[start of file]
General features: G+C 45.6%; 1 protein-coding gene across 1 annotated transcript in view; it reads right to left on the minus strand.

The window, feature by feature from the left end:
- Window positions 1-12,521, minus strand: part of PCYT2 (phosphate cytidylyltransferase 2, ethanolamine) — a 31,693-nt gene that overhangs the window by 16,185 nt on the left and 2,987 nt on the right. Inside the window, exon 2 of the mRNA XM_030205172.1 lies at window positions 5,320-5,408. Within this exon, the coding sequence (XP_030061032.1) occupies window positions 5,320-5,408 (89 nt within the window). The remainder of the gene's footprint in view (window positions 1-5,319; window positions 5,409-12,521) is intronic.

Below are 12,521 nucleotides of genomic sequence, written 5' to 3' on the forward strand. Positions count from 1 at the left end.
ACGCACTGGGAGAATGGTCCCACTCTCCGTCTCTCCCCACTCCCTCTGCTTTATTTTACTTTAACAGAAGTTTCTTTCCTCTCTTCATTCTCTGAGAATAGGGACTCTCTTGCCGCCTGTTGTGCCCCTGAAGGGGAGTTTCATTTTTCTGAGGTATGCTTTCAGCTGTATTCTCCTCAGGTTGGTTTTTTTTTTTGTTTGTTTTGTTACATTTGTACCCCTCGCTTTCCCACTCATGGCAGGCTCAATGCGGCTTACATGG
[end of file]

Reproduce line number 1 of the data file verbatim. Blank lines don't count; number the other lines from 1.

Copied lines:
General features: G+C 45.6%; 1 protein-coding gene across 1 annotated transcript in view; it reads right to left on the minus strand.